This year's state questions are all legislative referenda. Initiative petitions relating to school storm shelters, marijuana, and fees for connection to the electric utility grid were filed, but petition signatures were filed only for SQ 768, the medical marijuana petition. 155,216 signatures were required (15% of the highest number of votes cast for any office in the previous Oklahoma general election, in 2010), but only 75,384 were submitted and certified.

State Rep. Jason Murphey says that this is the "easiest year to write about these questions because there are only three on the ballot, and they are not controversial." He supported all three proposals.

SQ 769 went through the legislature as Senate Joint Resolution 33, passing the House 82-5 and the Senate 44-0. If SQ 769 is approved, the underlined text will be added to Article II, Section 12 of the Oklahoma Constitution:

Section 12. No member of Congress from this State, or person holding any office of trust or profit under the laws of any other State, or of the United States, shall hold any office of trust or profit under the laws of this State; provided, neither the provisions of this section nor any other provision of this Constitution or state law shall be construed to prohibit the following officeholders from holding at the same time any other office of trust or profit:

1. Officers and enlisted members of the National Guard;

2. Officers and enlisted members of the National Guard Reserve;

3. Officers of the Officers Reserve Corps of the United States;

4. Enlisted members of the Organized Reserves of the United States; and

5. Officers and enlisted members of the Oklahoma State Guard and any other active militia or military force organized under state law.

The Legislature shall have the power to enact laws to further implement the provisions of this section.

The intent is to eliminate any question as to whether guard and reserve troops may also serve in public office in Oklahoma.

SQ 770 went through the legislature as HB2621, passing both houses unanimously. If SQ 770 is approved, a new paragraph will be added to Article X, Section 8E, which provides a full homestead exemption for service-disabled veterans and their surviving spouses:

C. If a homestead otherwise eligible for the exemption authorized by this section is transferred on or after January 1 of a calendar year, another homestead property acquired by the qualifying head of household or by the surviving spouse of such qualifying head of household shall be exempt to the same extent as the homestead property previously owned by such person or persons for the year during which the new homestead is acquired and, subject to the requirements of this section, for each year thereafter.

Rep. Murphey writes:

Oklahoma's Constitution currently allows disabled veterans to receive an exemption from most property taxes. State Question 770 allows disabled veterans to sell their home and transfer the exemption to their new home during the same calendar year with no drop off in the exemption.

SQ 771 went through the legislature in the same bill, HB2621. It adds Section 8F to Article X, providing the same sort of homestead exemption to the surviving spouses of troops killed in the line of duty:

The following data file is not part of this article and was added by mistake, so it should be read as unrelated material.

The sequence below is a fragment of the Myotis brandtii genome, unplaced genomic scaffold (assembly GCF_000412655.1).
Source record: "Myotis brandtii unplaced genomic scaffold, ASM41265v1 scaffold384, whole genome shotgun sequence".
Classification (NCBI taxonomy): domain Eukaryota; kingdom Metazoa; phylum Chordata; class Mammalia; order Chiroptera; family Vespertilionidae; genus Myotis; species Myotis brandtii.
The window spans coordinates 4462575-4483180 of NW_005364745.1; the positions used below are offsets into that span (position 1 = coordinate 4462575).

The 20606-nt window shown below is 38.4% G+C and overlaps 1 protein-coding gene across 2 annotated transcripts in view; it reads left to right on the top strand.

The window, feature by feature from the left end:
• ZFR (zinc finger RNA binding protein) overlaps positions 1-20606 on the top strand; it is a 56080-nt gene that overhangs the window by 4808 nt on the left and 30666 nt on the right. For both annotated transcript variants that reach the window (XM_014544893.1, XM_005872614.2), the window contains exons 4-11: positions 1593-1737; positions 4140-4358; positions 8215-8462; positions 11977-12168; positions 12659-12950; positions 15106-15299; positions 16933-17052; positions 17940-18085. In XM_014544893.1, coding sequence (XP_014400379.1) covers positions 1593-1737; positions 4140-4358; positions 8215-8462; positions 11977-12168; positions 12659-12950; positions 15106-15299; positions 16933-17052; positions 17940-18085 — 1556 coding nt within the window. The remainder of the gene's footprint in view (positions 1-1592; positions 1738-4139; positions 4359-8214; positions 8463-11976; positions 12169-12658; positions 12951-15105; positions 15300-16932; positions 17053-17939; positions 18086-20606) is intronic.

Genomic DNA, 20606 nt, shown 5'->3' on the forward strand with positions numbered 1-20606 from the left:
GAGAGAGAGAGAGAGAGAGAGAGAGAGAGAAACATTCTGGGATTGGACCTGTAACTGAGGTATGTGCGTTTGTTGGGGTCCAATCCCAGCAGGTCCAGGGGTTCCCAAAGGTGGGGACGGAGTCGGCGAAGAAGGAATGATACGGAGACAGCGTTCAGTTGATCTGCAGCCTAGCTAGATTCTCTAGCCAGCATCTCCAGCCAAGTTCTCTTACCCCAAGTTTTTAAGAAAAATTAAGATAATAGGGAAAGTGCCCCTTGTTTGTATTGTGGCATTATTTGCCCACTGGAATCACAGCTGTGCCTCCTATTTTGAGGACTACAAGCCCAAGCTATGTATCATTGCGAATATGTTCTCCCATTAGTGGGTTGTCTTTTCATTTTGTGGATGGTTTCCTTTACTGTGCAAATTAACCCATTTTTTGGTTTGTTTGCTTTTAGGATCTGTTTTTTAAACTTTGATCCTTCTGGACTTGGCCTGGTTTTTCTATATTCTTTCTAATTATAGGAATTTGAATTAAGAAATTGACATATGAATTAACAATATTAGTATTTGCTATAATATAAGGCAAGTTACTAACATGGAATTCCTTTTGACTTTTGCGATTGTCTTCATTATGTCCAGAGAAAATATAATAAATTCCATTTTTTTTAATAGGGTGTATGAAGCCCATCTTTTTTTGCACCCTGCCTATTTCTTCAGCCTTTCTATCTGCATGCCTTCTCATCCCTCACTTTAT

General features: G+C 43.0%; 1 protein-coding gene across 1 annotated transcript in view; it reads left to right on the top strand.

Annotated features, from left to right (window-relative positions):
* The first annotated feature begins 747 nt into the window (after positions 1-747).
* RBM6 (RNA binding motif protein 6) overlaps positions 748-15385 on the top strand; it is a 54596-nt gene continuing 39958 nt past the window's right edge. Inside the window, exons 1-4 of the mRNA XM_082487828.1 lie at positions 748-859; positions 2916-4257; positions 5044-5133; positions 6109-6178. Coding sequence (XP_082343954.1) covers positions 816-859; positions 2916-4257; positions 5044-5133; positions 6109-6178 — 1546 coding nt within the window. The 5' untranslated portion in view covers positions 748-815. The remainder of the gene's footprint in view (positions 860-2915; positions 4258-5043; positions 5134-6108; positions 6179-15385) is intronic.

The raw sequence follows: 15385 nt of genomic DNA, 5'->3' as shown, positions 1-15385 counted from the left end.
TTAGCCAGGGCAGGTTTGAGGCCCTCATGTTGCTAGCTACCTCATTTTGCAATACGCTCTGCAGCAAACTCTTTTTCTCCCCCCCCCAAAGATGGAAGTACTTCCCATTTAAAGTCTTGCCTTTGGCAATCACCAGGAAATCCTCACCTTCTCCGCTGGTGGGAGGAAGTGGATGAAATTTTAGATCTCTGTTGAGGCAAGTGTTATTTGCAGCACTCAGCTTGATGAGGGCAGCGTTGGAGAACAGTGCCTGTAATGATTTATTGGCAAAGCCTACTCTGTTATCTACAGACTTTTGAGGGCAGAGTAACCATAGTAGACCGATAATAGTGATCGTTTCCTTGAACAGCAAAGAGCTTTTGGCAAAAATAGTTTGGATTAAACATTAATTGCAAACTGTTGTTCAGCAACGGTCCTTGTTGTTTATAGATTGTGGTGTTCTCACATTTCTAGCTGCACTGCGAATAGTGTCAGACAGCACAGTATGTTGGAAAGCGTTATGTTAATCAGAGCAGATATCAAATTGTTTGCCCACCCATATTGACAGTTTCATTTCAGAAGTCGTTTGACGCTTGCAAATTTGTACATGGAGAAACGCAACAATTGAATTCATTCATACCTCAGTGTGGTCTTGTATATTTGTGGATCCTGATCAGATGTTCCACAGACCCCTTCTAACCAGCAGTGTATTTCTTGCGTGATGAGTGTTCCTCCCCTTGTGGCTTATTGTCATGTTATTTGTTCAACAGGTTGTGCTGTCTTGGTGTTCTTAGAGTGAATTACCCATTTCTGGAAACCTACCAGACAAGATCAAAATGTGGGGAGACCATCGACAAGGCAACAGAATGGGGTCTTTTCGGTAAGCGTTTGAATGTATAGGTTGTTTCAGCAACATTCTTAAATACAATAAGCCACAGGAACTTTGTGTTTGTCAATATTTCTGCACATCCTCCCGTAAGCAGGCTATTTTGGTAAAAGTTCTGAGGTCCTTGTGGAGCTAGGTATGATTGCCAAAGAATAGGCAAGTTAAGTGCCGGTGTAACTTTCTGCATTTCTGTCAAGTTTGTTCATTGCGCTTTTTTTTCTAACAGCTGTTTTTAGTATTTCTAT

Section 8F. A. Despite any provision to the contrary, and except as otherwise provided by subsection D of this section, beginning January 1, 2015, the surviving spouse of the head of household who is determined by the United States Department of Defense or any branch of the United States military to have died while in the line of duty shall be entitled to claim an exemption for the full amount of the fair cash value of the homestead until such surviving spouse remarries.

B. In order to be eligible for the exemption authorized by this section, the surviving spouse shall be required to prove residency within the State of Oklahoma and must have previously qualified for the homestead exemption authorized by law or be eligible for the homestead exemption pursuant to law.

C. If a homestead otherwise eligible for the exemption authorized by this section is transferred on or after January 1 of a calendar year, another homestead property acquired by the surviving spouse shall be exempt to the same extent as the homestead property previously owned by such person for the year during which the new homestead is acquired and, subject to the requirements of this section, for each year thereafter.

D. The provisions of this section shall be applicable for the 2014 calendar year with respect to an existing homestead property owned by the surviving spouse of a person previously determined to have died while in the line of duty by the United States Department of Defense or applicable branch of the United States military.

I will vote FOR all three state questions.

Judges are supposed to apply the laws passed by our elected representatives in the legislature. Applying the law faithfully requires faithfully interpreting the words of the law as they are commonly understood. A judicial candidate who uses words in accordance with her own idiosyncratic decisions in an obvious attempt to mislead should be blocked from the bench by voters at the ballot box.

District Judge Kurt Glassco faces a challenge in his bid for re-election to District 14, Office 14, from Jill Webb.

In her campaign materials, Webb described herself as "happily married to a minister." That invokes a certain image based on a common understanding of the meaning of words. The vast majority of Oklahomans stand with civilized societies around the world and throughout history in understanding that marriage, rooted as it is in the realities of human begetting and the best interests of those begotten, necessarily involves one man and one woman, united for a lifetime.